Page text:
Everyday Zoology

by Tim Jones-Yelvington

“The zoology of dreams is far poorer than the zoology of the Maker.”

--Jorge Luis Borges, The Book of Imaginary Beings


All your life, you've dreamed of zoos. Immense zoos with complex, shifting geographies. Zoos whose maps redraw themselves while you read them, and whose paths uncoil and rewind as you walk them.


Zoos populated by extraordinary imaginary animals.


In one dream, you are standing on an overlook above an otherworldly savannah. In the distance, a herd of hoofed orange sherbet and salmon-colored creatures cluster. Their heads are two-dimensional discs, each with a single cycloptic eye, balanced atop giraffe-like necks. In another, you see hundreds of Giant Pandas ambling up broad concrete steps. When they turn to face you, they reveal visages of baboons, neon pink and protruding, their mouths agape, fanged and shrieking.


When you awaken, the feeling is what you most remember, a medley of wonderment and terror.


You are a young mother. You share an apartment with your husband and child in a tree-lined and pedestrian-friendly neighborhood of a large city. Your block is populated by herds of children, most blonde and under the age of five. They graze on snack packs in the neighborhood's epicenter, an intricately patterned brick plaza, flanked by benches and a bustling sidewalk café and decorated by a frothing deco fountain and a raised octagonal stage. During the summer months, a middle-aged folksinger perches, finger-plucking open tunings fit for a Windham Hill record. Children amble, prance and pounce from the platform, careening toward opposite corners and climbing quaint streetlamps imported from a village in Germany.


Today, pushing your child's stroller through the plaza, you glimpse an old woman. You have seen her before. Barely larger than a Hobbit, she tucks her legs and recedes into one corner of a bench. Her skin reminds you of your child's fingers left too long in the bath. Yellowing hair piles atop her head in a bouffant that tumbles and flips. Despite the Summer heat, she wears an ankle-length red wool coat with fur cuffs and collar. She sucks cigarettes between her protruding lips, which are painted a garish red that would not be out of place in your child's collection of finger paints.


Sometimes, you and your child ride the train and visit your city's art museum. Your favorite painter is Toulouse-Lautrec. The old woman reminds you of his subjects, lurid and sickly Parisian dancers and prostitutes, only wizened in the sun. A plastic grocery bag sits in her lap, collapsing around an invisible round object. You recall the round and gaping mouth of a baboon-panda and shiver.


You are on your way to the bookstore. You and your husband deliberately chose a neighborhood with things for kids to do. There is a story-time circuit traveled by the neighborhood's mothers. Children are read to nearly every day of the week, migrating from the library to the children's clothing boutique to the local coffee shop. Fridays at the bookstore are your favorite. The saleswoman is an acting major, and enlivens her readings with suspenseful timing and memorable character voices.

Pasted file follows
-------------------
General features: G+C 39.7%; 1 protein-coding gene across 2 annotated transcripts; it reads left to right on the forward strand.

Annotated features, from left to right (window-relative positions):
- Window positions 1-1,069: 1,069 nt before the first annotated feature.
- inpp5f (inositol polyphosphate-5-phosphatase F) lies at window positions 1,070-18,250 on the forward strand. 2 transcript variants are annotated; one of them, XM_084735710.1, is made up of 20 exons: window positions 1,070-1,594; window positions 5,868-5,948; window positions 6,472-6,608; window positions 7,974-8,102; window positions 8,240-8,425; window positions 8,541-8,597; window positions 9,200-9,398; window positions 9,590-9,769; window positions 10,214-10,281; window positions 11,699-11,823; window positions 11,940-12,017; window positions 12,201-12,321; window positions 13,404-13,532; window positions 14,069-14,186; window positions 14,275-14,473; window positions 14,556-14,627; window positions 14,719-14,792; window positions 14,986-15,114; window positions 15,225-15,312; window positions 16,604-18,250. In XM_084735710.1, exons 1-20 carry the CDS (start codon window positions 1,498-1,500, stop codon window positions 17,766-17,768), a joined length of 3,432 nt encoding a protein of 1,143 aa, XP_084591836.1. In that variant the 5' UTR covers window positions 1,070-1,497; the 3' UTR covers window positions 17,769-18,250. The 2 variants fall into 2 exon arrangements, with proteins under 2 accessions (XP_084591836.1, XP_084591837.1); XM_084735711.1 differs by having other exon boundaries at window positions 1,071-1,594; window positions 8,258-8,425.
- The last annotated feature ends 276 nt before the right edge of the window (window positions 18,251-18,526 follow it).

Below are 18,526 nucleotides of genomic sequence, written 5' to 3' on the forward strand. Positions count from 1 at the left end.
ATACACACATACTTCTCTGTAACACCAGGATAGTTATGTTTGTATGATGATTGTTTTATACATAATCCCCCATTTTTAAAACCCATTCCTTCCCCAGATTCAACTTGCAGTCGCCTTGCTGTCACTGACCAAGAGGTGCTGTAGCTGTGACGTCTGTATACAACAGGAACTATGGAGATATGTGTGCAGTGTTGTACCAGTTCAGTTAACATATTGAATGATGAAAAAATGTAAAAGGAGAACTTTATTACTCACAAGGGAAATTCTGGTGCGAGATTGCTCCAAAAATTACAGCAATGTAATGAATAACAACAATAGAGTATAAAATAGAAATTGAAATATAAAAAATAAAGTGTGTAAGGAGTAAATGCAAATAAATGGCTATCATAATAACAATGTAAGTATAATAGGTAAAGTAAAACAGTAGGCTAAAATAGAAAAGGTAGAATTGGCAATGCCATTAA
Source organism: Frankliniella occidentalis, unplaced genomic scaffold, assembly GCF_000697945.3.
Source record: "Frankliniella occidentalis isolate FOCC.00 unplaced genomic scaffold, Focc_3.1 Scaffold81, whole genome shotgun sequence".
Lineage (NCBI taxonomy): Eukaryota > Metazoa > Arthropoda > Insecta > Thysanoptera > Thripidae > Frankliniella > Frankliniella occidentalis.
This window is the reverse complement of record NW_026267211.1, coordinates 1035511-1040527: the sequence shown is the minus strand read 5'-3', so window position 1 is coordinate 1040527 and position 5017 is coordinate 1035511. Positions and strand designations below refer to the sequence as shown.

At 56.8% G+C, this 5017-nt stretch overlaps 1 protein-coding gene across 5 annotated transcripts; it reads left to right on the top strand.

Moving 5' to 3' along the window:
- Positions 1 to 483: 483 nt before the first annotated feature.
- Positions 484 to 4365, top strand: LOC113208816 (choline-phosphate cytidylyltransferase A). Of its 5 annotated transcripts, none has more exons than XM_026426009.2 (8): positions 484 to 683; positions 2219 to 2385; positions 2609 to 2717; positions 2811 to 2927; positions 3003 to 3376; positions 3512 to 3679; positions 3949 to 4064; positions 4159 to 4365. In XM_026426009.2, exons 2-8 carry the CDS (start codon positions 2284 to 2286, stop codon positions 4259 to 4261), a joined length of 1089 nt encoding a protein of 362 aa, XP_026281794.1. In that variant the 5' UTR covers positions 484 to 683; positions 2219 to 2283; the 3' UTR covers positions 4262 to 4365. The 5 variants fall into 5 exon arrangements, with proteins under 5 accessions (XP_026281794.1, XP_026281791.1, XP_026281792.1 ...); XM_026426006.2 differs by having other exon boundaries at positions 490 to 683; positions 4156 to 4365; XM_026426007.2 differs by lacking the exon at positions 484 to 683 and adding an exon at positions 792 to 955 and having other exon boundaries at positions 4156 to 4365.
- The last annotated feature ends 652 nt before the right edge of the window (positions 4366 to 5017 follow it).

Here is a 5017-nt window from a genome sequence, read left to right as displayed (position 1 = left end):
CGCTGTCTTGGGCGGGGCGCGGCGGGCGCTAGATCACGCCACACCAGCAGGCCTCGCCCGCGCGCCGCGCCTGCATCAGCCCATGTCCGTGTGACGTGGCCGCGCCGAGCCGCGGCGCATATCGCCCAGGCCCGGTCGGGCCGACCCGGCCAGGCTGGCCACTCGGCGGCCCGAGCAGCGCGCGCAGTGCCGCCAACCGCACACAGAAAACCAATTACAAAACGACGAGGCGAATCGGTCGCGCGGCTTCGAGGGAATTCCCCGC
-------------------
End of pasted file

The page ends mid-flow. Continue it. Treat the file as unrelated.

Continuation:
There is another mother you like best. Her smile is broad and open. Her hair is an orderly tumble, loose and healthy. She has an easy confidence, seeming to possess naturally what all of the other mothers work overtime to approximate. Usually, you make it a point to stand beside her. You whisper in her ear. She laughs at your jokes. She quiets your tics, if only temporarily.


You scan for her as you enter the bookstore. Children swarm the reading room, romping and scaling adult shoulders. A mother sweeps away a crying toddler who has mistakenly clutched an unfamiliar parent's leg. You do not see her anywhere.


She still has not arrived when the salesgirl begins to read. You chide yourself for feeling insensibly disappointed.


Today's story is about a zoo where the animals are escaping. The monkeys are the ringleaders, convincing a free sparrow to deliver instructions to the other animals. You are incredulous. Certainly some incentive beyond altruism would be required for the sparrow to do the monkeys' bidding. Perhaps if the author had explained that the mischievous sparrow drew vicarious pleasure from thwarting the zookeeper—


Your attention wanders. A book on a nearby shelf catches your eye. The Book of Imaginary Beings, the spine says. You open the book to a random page. There is a line drawing of a horrific creature with the head and torso of a lion, tapering into the bulbous and pointed abdomen of an ant. A title across the top of the page reads, “The Mermecolian.” For a moment, you are unable to look away. Then you snap the book shut and shove it back onto the shelf, not bothering to check whether it has landed correctly.


On the last page of the children's story, elephants stampede past the befuddled zookeeper. Small mammals scurry underfoot. The monkeys roost in a nearby tree, tittering.


When a week passes and you still have not seen your favorite mother, you grow concerned.


“Maybe she moved away,” your husband says.


You are lying beside him. Your bedside lamp casts alien shadows across your blanket.


“She would tell me if she moved away.”


“Do I know her? What's her name?”


“She never told me.”


“Then she can't be that good a friend.”


“She's always there. I want to make sure she's okay.” 


He rolls onto his side and flings one arm around you.


“That's why I love you. Always caring about others.”


You find yourself thinking unexpectedly about the old woman in the square. You wonder what she keeps inside her plastic bag.


You dream of zoos. This time, you are winding down a narrow path through tall grasses that ripple in the wind. A giant bipedal tiger, with the powerful haunches and hind legs of a kangaroo, bounds toward you in powerful, aerodynamic leaps. It suspends overhead, poised to crush you.